<template shadowroot="open">
                        <button class="foo x-btn_btn">click me</button>
                    </template>
                </x-btn>
            </div>
        </template>
    </x-foo>
   */
   
   return originalSSROutput.replaceAll("</template>", `</template>${polyfill}`);
   /* returns:
    <x-foo>
        <template shadowroot="open">
            <div class="foo">
                <x-btn class="x-btn_btn-host">
                    <template shadowroot="open">
                        <button class="foo x-btn_btn">click me</button>
                    </template><script type="text/javascript">replaceTemplateWithShadowRoot(document.currentScript);</script>
                </x-btn>
            </div>
        </template><script type="text/javascript">replaceTemplateWithShadowRoot(document.currentScript);</script>
    </x-foo>
    */
}

Other alternative solutions were taken into account, but at the moment there’s not a strong use case for them, and other than removing the extra string manipulation operation, there’s no added benefit.

Alternative Solutions

EXPOSE OPTION TO THE EXISTING API

This approach adds a new argument to the renderComponent method of @lwc/engine-server (or similar approach) that you can use in order to tell the LWC SSR serializer to modify parts of the output. For example:

renderComponent(tagName, Ctor, props); // --> 
renderComponent(tagName, Ctor, props, options = {});

// Example usage:

renderComponent(
    'x-app',
    App,
    {},
    {
        contentAfterTemplate: `<script type="text/javascript">replaceTemplateWithShadowRoot(document.currentScript);</script>`,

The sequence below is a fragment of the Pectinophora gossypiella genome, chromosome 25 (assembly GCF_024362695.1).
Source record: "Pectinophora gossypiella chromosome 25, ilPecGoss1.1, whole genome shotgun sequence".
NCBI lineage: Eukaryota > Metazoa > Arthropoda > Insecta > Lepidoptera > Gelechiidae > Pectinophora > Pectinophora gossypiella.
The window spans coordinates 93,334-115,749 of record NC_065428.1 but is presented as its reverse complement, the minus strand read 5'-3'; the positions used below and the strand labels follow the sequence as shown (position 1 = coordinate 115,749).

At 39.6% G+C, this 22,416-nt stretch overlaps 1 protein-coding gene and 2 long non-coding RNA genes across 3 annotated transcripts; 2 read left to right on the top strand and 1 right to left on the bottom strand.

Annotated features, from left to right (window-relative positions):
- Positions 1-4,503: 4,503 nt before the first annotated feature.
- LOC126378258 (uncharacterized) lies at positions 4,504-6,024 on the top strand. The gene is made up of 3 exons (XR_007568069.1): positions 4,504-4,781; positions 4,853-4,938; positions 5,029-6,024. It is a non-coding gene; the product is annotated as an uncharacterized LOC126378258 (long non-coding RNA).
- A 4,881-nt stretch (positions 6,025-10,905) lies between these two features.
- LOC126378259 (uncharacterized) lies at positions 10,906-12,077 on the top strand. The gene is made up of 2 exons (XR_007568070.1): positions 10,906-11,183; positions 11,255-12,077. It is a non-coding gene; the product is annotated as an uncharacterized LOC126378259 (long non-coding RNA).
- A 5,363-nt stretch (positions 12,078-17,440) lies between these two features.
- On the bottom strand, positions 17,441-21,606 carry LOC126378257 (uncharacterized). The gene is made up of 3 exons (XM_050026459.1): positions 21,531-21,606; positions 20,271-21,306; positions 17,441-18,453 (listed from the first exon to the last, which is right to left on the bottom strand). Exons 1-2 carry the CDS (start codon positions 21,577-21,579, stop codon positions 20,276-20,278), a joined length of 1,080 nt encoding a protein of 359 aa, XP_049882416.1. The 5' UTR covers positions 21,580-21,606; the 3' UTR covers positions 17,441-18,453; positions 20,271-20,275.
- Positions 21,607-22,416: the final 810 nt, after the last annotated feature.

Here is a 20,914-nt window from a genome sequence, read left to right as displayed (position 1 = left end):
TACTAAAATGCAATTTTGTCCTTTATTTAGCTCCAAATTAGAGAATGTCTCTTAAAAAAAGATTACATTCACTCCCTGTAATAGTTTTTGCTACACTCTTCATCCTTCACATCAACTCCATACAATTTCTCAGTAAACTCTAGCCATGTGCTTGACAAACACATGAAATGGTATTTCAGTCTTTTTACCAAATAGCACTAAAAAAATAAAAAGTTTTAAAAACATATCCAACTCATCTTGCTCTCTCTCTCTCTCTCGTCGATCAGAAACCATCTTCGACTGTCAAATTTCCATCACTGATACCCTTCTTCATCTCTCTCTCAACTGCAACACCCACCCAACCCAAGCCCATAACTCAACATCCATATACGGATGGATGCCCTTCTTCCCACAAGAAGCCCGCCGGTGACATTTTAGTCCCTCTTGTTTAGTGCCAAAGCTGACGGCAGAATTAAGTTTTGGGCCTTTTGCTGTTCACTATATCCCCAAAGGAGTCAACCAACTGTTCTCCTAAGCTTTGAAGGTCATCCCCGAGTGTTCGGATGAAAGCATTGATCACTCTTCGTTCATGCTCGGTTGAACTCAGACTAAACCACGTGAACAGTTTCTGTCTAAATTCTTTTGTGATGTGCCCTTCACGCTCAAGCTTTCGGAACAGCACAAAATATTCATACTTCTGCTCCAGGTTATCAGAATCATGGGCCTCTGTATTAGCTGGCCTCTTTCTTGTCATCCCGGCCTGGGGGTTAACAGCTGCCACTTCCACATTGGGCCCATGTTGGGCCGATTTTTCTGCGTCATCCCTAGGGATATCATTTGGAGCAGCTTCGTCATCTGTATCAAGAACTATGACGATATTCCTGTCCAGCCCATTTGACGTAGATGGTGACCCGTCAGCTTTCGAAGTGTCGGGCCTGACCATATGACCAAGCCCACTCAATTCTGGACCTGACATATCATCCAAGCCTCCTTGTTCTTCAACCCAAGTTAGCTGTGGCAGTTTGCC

}
);

FULL CUSTOMIZATION OF SERIALIZER

This approach allows application developers to extend the SSR serializer in order to specialize parts of the generated output. The main benefit of this is that the application developer now can have granular control over the serialization process. At the same time, this is one of the main drawbacks because now we had to expose and maintain a new API for @lwc/engine-server that today abstract the spec of declarative shadow dom.

import { setSerializer } from '@lwc/engine-server';

const polyfill = `<script type="text/javascript">replaceTemplateWithShadowRoot(document.currentScript);</script>`;

// serializeShadowRoot(shadowRoot, serializerApi)
function serializeShadowRoot({ mode, delegateFocus, children }, { serializeChildNodes }) {
    const attrs = [`shadowroot="${mode}"`];

    if (delegatesFocus) {
        attrs.push('shadowrootdelegatesfocus');
    }

    return `<template ${attrs.join(' ')}>${serializeChildNodes(children)}</template>${polyfill}`;
}

setSerializer({
   serializeShadowRoot,
}) 

Adoption strategy

We will have to communicate very clearly that at the moment, Declarative ShadowDOM (LWC SSR output) is only supported in Google Chrome, for the output to be displayed correctly in other browsers (that support shadow dom, see invariants) the developers will need to add a polyfill.

How do we teach this

We add a new section to the Server-Side Rendering, explaining that while browsers adopt the Declarative ShadowDOM spec, they need to include a polyfill, add the Single loop script shadow root attachment (reference) approach, and point them to this RFC for other alternatives.

Unresolved questions

None at this time.

References

  1. Declarative Shadow DOM spec (rendered)
  2. Declarative Shadow DOM spec
  3. Supplemental repository
  4. LWC Guide